Unexpected magnitude of the hydrothermal iron inputs in the deep Pacific
Data from the US GEOTRACES Eastern Pacific Zonal Transect (EPZT, GP16) demonstrate that lateral transport of hydrothermal iron, manganese and aluminium extends up to 4000 km west of the southern East Pacific Ridge, therefore crossing a significant part of the deep Pacific Ocean. The dissolved iron behaves more conservatively than expected, and the resulting flux is more than four times what was assumed before. Results from a coupled ocean circulation/biogeochemical modelling demonstrates that this hydrothermal iron input may sustain a large fraction of the Southern Ocean export production.
Nature decided to largely promote this work by reporting a GEOTRACES 3D view of the bottom Pacific showing the hydrothermal vent as a cover. Congrats to the EPZT team!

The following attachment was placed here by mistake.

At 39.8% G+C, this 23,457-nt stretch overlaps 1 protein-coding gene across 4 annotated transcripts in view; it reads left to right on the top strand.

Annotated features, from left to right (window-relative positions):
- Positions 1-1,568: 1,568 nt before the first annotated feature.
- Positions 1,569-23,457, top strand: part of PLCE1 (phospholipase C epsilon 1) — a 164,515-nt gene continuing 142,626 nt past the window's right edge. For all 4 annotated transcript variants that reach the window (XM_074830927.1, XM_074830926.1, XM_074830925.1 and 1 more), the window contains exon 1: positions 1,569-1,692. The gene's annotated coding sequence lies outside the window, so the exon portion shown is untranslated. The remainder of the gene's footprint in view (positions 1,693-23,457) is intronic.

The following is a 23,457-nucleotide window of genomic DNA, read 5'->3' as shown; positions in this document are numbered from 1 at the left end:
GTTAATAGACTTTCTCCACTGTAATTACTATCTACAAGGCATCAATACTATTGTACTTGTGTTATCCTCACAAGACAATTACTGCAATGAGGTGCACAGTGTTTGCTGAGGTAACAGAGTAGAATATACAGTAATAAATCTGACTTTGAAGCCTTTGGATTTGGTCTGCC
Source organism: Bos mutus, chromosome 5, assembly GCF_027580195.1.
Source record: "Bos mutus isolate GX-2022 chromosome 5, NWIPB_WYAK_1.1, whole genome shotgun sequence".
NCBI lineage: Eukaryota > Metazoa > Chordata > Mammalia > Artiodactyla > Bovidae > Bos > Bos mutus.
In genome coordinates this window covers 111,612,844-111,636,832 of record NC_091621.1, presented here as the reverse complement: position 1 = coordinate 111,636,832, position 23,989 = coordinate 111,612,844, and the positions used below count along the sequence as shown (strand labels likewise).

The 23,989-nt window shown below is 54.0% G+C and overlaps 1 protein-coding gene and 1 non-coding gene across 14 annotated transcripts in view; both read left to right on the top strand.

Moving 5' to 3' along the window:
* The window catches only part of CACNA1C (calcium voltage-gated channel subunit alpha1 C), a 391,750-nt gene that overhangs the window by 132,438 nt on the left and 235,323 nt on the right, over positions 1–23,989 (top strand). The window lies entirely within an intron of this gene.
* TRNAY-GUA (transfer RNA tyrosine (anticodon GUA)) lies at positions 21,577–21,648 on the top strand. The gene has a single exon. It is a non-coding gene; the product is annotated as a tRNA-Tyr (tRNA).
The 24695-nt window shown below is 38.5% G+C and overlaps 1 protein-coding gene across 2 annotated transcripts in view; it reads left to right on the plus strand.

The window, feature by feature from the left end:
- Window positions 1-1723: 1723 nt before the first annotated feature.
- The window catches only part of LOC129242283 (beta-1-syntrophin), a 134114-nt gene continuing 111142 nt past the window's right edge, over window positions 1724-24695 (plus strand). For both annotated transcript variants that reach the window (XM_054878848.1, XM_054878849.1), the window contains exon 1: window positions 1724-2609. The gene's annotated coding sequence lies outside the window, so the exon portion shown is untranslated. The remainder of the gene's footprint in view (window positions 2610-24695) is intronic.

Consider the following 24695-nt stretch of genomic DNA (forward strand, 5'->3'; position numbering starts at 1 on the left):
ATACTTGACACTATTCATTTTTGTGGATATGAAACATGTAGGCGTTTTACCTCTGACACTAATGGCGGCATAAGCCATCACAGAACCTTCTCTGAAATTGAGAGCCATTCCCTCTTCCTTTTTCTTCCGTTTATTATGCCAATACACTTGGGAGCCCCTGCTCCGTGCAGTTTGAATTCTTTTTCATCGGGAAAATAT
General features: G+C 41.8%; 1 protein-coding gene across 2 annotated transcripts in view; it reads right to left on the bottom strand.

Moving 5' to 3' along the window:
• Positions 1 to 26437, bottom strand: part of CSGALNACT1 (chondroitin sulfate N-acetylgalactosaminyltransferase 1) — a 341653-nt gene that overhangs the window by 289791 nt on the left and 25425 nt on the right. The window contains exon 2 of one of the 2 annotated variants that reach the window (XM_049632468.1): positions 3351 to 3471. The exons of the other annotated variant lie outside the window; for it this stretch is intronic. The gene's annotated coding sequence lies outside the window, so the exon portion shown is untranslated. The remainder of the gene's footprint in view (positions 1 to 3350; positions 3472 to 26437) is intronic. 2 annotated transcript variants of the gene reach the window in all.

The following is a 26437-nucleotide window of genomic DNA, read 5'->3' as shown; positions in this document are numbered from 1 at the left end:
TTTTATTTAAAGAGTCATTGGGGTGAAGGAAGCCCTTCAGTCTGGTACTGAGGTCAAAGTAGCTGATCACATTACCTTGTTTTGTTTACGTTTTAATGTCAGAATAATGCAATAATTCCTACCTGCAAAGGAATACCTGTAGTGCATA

Figure: The top three panels show concentrations of dissolved iron, manganese and aluminum measured during the voyage. The bottom panel shows concentration of a form of helium that marks the water as coming from a hydrothermal vent, and its decreasing concentration away from the ridge reflects mixing rather than a chemical reaction. Click here to view the image larger. Credit: J. Resing / Univ. of Washington.
Resing, J. A., Sedwick, P. N., German, C. R., Jenkins, W. J., Moffett, J. W., Sohst, B. M., & Tagliabue, A. (2015). Basin-scale transport of hydrothermal dissolved metals across the South Pacific Ocean. Nature, 523(7559), 200–203. doi:10.1038/nature14577. Please click here to access the paper.